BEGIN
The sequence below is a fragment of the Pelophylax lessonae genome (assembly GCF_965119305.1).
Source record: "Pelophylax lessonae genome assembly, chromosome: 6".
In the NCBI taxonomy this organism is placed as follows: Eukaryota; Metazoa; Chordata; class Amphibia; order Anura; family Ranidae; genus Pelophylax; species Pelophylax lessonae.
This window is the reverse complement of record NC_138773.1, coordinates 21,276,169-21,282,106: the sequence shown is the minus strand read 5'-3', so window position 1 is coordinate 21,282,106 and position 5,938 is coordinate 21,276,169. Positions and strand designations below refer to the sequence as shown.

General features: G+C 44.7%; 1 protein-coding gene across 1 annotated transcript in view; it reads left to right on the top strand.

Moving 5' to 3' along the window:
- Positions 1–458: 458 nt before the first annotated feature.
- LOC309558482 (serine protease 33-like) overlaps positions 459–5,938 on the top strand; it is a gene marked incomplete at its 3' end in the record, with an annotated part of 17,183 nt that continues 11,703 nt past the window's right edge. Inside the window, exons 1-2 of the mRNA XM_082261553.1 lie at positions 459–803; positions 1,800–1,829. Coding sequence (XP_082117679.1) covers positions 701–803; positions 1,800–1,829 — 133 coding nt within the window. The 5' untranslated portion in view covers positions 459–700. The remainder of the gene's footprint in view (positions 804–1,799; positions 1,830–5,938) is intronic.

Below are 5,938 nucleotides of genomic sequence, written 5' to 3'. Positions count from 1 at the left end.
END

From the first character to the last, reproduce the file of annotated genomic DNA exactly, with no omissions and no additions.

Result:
The sequence below is a fragment of the Pelophylax lessonae genome (assembly GCF_965119305.1).
Source record: "Pelophylax lessonae genome assembly, chromosome: 6".
In the NCBI taxonomy this organism is placed as follows: Eukaryota; Metazoa; Chordata; class Amphibia; order Anura; family Ranidae; genus Pelophylax; species Pelophylax lessonae.
This window is the reverse complement of record NC_138773.1, coordinates 21,276,169-21,282,106: the sequence shown is the minus strand read 5'-3', so window position 1 is coordinate 21,282,106 and position 5,938 is coordinate 21,276,169. Positions and strand designations below refer to the sequence as shown.

General features: G+C 44.7%; 1 protein-coding gene across 1 annotated transcript in view; it reads left to right on the top strand.

Moving 5' to 3' along the window:
- Positions 1–458: 458 nt before the first annotated feature.
- LOC309558482 (serine protease 33-like) overlaps positions 459–5,938 on the top strand; it is a gene marked incomplete at its 3' end in the record, with an annotated part of 17,183 nt that continues 11,703 nt past the window's right edge. Inside the window, exons 1-2 of the mRNA XM_082261553.1 lie at positions 459–803; positions 1,800–1,829. Coding sequence (XP_082117679.1) covers positions 701–803; positions 1,800–1,829 — 133 coding nt within the window. The 5' untranslated portion in view covers positions 459–700. The remainder of the gene's footprint in view (positions 804–1,799; positions 1,830–5,938) is intronic.

Below are 5,938 nucleotides of genomic sequence, written 5' to 3'. Positions count from 1 at the left end.